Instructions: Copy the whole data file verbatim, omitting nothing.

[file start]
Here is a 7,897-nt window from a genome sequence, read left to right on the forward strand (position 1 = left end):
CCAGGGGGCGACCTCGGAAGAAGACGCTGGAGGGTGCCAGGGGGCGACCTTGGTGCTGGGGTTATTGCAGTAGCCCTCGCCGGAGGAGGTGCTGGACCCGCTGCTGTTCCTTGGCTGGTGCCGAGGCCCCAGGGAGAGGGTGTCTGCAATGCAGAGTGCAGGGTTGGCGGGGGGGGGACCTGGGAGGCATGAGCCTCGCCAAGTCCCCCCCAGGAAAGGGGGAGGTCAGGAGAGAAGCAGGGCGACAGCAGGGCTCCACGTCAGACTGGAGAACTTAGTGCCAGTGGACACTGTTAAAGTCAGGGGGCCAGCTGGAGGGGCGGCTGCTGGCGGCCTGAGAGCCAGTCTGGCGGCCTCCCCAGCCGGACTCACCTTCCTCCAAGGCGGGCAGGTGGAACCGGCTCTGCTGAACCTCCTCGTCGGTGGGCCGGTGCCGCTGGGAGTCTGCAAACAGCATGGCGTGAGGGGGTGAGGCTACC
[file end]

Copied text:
Here is a 7,897-nt window from a genome sequence, read left to right on the forward strand (position 1 = left end):
CCAGGGGGCGACCTCGGAAGAAGACGCTGGAGGGTGCCAGGGGGCGACCTTGGTGCTGGGGTTATTGCAGTAGCCCTCGCCGGAGGAGGTGCTGGACCCGCTGCTGTTCCTTGGCTGGTGCCGAGGCCCCAGGGAGAGGGTGTCTGCAATGCAGAGTGCAGGGTTGGCGGGGGGGGGACCTGGGAGGCATGAGCCTCGCCAAGTCCCCCCCAGGAAAGGGGGAGGTCAGGAGAGAAGCAGGGCGACAGCAGGGCTCCACGTCAGACTGGAGAACTTAGTGCCAGTGGACACTGTTAAAGTCAGGGGGCCAGCTGGAGGGGCGGCTGCTGGCGGCCTGAGAGCCAGTCTGGCGGCCTCCCCAGCCGGACTCACCTTCCTCCAAGGCGGGCAGGTGGAACCGGCTCTGCTGAACCTCCTCGTCGGTGGGCCGGTGCCGCTGGGAGTCTGCAAACAGCATGGCGTGAGGGGGTGAGGCTACC